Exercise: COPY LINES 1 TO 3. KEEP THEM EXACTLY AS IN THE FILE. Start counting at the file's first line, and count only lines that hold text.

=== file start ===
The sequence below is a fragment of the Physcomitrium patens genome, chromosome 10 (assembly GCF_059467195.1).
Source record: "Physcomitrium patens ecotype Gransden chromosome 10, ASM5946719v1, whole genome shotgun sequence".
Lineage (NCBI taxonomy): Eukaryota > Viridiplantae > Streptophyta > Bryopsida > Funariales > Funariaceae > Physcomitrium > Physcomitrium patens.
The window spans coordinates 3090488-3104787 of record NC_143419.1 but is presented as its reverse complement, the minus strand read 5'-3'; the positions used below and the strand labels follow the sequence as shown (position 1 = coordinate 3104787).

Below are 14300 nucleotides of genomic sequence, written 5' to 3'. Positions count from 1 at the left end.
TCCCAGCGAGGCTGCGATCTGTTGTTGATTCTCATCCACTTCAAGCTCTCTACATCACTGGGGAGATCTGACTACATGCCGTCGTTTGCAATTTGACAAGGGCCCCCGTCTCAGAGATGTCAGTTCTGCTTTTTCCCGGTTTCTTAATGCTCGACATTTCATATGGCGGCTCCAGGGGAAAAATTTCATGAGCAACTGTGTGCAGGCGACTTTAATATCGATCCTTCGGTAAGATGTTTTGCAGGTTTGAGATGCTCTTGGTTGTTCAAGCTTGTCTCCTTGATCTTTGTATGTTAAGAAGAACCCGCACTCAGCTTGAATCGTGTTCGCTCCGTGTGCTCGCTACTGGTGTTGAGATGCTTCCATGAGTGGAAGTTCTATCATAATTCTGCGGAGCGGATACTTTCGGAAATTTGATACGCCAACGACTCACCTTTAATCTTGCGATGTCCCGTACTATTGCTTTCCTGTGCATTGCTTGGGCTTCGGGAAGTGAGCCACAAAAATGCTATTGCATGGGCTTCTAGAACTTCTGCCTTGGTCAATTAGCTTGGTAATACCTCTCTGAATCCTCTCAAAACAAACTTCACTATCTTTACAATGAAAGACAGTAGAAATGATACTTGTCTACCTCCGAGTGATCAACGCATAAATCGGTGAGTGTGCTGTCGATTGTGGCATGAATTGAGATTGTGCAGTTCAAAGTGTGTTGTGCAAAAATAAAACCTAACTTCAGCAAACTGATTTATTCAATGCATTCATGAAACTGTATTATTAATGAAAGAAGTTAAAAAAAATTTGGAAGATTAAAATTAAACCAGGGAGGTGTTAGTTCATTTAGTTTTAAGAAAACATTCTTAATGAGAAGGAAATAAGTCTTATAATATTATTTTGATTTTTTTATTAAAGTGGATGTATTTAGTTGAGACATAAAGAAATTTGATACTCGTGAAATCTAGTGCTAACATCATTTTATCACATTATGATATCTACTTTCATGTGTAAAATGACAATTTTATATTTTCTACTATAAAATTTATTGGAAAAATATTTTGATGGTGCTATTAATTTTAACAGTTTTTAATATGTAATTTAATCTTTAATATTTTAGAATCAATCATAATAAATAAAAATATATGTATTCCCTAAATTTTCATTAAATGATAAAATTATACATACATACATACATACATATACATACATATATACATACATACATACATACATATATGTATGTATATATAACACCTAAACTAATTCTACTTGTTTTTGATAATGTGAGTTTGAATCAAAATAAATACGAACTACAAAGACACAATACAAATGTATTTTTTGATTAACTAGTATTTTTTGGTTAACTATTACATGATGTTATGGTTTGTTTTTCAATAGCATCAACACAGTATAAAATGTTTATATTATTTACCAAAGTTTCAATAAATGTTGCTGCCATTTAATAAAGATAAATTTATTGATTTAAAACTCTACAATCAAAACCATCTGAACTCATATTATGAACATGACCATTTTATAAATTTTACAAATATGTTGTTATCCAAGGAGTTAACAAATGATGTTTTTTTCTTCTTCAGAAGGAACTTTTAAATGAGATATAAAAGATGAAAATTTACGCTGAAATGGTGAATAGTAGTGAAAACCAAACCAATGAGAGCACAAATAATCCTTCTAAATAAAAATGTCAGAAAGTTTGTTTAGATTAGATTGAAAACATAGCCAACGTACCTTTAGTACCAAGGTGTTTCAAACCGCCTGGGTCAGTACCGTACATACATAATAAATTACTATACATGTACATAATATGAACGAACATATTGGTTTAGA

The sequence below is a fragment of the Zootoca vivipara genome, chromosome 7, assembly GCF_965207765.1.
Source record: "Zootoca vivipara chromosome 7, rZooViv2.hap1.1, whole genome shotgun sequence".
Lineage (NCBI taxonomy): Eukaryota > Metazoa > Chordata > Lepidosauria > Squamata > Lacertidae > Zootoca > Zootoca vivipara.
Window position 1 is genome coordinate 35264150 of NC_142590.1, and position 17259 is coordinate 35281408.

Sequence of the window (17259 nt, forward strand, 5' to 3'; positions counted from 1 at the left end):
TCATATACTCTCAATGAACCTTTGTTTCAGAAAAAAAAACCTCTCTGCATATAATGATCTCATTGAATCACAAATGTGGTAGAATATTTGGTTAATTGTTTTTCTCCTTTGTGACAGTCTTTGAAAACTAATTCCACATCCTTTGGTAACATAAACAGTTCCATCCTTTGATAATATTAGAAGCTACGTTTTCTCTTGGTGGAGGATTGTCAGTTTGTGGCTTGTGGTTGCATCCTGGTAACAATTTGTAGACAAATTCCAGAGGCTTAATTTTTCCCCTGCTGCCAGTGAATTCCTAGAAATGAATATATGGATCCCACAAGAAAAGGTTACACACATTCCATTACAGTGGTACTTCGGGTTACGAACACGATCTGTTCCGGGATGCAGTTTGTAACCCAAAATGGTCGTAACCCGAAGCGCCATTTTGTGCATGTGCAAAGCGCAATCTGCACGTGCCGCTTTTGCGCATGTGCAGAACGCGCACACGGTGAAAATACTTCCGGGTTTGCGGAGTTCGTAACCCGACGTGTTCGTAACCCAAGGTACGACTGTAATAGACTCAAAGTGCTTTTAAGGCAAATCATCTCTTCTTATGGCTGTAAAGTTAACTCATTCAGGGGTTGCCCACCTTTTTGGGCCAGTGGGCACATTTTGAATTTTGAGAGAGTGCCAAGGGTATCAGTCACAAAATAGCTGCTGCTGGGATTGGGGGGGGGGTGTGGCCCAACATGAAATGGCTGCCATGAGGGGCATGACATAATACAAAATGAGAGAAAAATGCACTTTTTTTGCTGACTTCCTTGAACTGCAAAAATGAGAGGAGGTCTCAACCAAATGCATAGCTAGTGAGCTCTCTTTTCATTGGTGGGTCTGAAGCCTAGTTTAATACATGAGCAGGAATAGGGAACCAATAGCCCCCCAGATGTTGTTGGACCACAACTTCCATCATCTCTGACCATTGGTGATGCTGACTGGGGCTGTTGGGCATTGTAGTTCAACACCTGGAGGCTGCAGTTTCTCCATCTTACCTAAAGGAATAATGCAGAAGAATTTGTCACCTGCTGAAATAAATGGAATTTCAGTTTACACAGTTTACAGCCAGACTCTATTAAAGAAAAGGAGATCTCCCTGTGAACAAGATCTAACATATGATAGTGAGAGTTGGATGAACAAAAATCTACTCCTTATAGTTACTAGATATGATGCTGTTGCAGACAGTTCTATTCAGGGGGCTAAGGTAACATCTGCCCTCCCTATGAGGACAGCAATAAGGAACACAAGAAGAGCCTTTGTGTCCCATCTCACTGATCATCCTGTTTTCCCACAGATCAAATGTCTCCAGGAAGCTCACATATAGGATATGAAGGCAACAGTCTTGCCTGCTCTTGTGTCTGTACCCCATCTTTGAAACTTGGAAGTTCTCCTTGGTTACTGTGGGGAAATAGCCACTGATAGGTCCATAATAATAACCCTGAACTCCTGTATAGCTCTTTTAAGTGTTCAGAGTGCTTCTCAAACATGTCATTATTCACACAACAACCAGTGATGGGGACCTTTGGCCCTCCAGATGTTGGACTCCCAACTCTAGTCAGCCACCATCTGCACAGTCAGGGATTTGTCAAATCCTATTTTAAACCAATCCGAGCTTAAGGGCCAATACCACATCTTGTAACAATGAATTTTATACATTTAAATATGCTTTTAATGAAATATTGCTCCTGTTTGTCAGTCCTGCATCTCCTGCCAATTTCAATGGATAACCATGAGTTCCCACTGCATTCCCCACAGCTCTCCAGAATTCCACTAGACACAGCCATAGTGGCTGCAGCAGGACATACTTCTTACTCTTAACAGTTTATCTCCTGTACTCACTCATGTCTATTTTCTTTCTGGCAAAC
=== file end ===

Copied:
The sequence below is a fragment of the Physcomitrium patens genome, chromosome 10 (assembly GCF_059467195.1).
Source record: "Physcomitrium patens ecotype Gransden chromosome 10, ASM5946719v1, whole genome shotgun sequence".
Lineage (NCBI taxonomy): Eukaryota > Viridiplantae > Streptophyta > Bryopsida > Funariales > Funariaceae > Physcomitrium > Physcomitrium patens.